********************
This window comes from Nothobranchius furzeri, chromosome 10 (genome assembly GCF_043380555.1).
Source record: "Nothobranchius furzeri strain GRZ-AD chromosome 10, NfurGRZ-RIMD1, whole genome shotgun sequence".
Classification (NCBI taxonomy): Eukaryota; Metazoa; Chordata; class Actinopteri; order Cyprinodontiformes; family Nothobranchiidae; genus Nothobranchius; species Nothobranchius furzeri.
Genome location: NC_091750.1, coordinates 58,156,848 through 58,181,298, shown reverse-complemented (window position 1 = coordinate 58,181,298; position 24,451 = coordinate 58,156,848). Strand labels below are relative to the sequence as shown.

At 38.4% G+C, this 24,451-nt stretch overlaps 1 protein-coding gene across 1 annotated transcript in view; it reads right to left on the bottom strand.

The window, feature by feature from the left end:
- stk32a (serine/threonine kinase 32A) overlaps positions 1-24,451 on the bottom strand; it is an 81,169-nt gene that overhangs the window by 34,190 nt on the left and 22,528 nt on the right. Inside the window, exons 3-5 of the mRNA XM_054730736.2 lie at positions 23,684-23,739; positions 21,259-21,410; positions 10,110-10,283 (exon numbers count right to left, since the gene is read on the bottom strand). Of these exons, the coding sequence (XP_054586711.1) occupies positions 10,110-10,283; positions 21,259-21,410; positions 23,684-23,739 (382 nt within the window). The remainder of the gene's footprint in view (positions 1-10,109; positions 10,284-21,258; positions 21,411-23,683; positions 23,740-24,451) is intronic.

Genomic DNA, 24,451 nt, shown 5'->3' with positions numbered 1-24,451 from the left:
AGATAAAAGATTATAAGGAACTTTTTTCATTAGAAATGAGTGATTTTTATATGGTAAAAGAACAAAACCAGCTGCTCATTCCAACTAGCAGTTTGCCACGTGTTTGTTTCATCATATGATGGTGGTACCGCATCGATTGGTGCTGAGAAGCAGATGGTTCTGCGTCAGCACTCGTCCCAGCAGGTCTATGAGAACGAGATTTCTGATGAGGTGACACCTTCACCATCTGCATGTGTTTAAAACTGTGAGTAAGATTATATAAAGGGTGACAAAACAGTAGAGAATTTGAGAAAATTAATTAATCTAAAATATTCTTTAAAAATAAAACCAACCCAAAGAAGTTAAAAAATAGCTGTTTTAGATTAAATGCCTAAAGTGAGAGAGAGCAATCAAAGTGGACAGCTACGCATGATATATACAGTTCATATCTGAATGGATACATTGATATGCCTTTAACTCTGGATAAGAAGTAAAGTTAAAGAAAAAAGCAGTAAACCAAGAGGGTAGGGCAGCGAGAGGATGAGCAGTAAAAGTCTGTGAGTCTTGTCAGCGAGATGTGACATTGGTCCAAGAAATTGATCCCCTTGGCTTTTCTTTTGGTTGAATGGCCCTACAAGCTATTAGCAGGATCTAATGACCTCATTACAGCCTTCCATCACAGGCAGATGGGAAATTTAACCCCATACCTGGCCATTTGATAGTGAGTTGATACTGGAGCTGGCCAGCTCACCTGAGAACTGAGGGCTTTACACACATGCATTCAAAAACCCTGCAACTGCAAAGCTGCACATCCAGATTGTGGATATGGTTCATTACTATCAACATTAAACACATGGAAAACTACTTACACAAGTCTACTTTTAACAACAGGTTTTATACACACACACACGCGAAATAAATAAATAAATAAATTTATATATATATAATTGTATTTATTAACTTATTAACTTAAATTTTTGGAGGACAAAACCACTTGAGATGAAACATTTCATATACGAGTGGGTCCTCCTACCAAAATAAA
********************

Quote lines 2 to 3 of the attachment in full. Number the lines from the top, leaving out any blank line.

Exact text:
Source record: "Nothobranchius furzeri strain GRZ-AD chromosome 10, NfurGRZ-RIMD1, whole genome shotgun sequence".
Classification (NCBI taxonomy): Eukaryota; Metazoa; Chordata; class Actinopteri; order Cyprinodontiformes; family Nothobranchiidae; genus Nothobranchius; species Nothobranchius furzeri.